An old, primary definition of inspiration is that it is the act of drawing air into the lungs.  Inspiration in the artistic sense follows from this old definition: elevating influence, creative influence of genius; being imbued with ideas proceeding from a source of knowledge.  There is also the religious sense of inspiration, the idea that the words of the Gospels were breathed into the authors by the Holy Ghost; the supernatural influence of the Holy Spirit on sacred writers and teachers.

Writers of fiction are especially liable to be asked questions regarding the source of their ideas.

“What inspired you to write that?” one might ask.

When I was in high school, my father asked me regarding a story I had written, “What brought that on?” in a somewhat dubious way.

“Where do you get your ideas?” is a frequent iteration of the question.

When asked, my thoughts often stray to a scene from Star Trek: The Next Generation.  I don’t recall the exact episode or even the season, but Data was painting and Geordi was watching.  Data paused and looked away.  Geordi asked him what he was doing, to which Data replied, “I am awaiting inspiration.”  The remembrance makes me smile every time, because I don’t recall ever standing and awaiting inspiration, myself.  My answer to the question is often, “I don’t really remember.”  I write the story that follows the inspiration, but I do not usually record the stream of thought that led to it, thus the germ is often lost in the process.  But, there are some stories whose genesis I do recall.  My novelette, A Bag Full of Eyes, was chiefly inspired by the way in which my wife told me she was putting in or taking out her contact lenses mornings and evenings.

“Hey, honey, look at this,” I would say.

To which she would reply, “Hold on, I’m putting/taking my eyes in/out.”

Such utterances made in the presence of a fiction writer are liable to inspire a story.  Thus was born the story of Victor, the Eye man, a magical forensics expert whose profession is the preservation of the eyes of murder victims so that they may be inserted into the sockets of investigators so that their last visions may be seen again.  The exact train of thought I do not recall, but the question, “Why would someone take people’s eyes out of their heads anyway?” did get asked.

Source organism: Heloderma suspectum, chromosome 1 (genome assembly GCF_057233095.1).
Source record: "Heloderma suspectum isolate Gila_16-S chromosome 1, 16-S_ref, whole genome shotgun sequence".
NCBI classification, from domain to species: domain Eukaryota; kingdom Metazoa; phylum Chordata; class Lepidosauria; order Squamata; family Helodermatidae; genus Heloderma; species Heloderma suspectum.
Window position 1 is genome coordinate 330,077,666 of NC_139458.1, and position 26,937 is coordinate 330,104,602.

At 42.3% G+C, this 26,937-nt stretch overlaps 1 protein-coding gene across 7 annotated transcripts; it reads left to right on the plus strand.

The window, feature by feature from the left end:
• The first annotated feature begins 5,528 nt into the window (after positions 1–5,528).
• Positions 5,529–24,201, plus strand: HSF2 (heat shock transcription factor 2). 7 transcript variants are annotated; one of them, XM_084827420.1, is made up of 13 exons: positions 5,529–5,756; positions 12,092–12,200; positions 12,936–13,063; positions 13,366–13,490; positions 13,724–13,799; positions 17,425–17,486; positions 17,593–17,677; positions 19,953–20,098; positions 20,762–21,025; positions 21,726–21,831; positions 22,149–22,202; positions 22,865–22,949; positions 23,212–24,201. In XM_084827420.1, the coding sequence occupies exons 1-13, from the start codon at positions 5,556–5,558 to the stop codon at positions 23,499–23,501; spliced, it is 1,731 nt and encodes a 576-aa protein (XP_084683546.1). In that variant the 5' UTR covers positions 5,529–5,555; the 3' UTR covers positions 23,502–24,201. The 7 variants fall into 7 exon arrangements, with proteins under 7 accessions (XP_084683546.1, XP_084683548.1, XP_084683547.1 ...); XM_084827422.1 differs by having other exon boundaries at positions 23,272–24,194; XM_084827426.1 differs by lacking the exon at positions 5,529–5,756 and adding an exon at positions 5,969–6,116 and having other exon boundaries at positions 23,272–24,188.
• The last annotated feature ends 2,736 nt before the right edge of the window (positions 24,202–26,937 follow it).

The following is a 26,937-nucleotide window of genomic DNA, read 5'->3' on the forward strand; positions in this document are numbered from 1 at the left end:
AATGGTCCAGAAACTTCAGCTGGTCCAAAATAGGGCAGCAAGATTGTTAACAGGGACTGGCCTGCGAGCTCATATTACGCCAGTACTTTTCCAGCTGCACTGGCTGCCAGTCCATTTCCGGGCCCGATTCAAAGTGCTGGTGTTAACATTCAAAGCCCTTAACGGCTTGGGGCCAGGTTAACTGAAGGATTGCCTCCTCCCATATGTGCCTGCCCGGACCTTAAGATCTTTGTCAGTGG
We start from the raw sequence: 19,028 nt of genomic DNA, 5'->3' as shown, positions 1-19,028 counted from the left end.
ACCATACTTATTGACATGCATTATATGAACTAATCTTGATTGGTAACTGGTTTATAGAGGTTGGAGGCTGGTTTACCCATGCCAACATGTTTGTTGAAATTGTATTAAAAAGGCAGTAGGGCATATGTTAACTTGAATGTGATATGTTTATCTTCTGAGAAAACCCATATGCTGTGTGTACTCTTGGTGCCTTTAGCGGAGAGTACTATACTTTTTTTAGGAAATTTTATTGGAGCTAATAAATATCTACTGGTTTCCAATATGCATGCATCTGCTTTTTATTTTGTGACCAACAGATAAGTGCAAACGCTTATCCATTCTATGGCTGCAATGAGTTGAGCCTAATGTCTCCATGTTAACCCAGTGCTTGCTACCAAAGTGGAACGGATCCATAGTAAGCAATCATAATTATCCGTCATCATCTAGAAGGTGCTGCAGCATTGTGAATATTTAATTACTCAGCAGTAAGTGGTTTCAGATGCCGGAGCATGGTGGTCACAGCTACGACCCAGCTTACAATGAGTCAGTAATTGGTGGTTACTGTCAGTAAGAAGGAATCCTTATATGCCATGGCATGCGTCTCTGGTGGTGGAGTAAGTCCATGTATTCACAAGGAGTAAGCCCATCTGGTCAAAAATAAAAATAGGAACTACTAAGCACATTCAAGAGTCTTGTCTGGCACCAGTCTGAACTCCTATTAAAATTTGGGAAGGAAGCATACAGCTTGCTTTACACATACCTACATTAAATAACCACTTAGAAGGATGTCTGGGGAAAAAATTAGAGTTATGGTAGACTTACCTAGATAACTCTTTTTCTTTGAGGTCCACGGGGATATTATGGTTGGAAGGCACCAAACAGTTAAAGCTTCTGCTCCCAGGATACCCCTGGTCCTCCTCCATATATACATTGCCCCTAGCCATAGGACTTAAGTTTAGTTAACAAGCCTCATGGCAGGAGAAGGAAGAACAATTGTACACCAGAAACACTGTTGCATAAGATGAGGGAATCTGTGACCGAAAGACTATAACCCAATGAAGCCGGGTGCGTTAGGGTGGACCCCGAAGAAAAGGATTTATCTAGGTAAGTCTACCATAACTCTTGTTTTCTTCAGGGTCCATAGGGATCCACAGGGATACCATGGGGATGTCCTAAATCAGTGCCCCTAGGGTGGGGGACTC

The featured image of this post is an iron alligator that sits in the back yard of a house in Cordova, TN.  When I worked for another spray company, the yard in which the iron alligator is situated was in my regular service area.  I saw the house, the yard, and the iron alligator about seven times a year for eight years and four months.  At some point, several years ago, I was invited to write for a Steampunk anthology, and was wracking my head for ideas.  I was pondering the question of what to write while I was out treating lawns, and there was the iron alligator of which I was rather fond.  I’d had the vague notion for sometime that it needed a story, and I thought then that a mechanical alligator might be an interesting character in Steampunk story.  Shortly thereafter, the threatening fellow was in my head explaining to someone that he was going to eat her.


Frank, the iron alligator, clanked into the arboretum, stopped with his tail still partly outside, and rolled his eyes over to regard Elizabeth where she sat on a bench, book in hand.  She looked up and smiled at him, and he said nothing.

Finally, she asked, “Frank?”

He opened his jaws, showing off his rows of teeth, and said, “When they are dead, and their hold over us is gone, I will eat you.  I will let the dogs eat their corpses, but the fresh meat of you, I reserve for myself.”  Then he backed out the door, turned around, and clanked away down the gravel path.


The story was written, revised, and submitted in not too long a period of time.  Later, it was enthusiastically accepted.  The project then fell through, because the market for Steampunk anthologies tanked.  Such is the world of publishing.  The story is languishing now, not quite appropriate for other story calls I have seen.  I keep looking.  I’d love to have it out.

I’d like to say that my story ideas all come from a high source, that I was contemplating the Gospels or philosophy and was thereby inspired to write.  I’d even like to say that I am inspired to write by deeply moving occurrences in my life, but frankly most of my ideas do not come from such elevated or deep places.  They are more often mere, random associations that come to me as I daydream while spraying yards or some such other mundane, physical activity.  I’m not even sure that “inspiration” isn’t too lofty a word for how I come up with my ideas.

I cannot speak for other fiction writers, but as for myself, there you have it.





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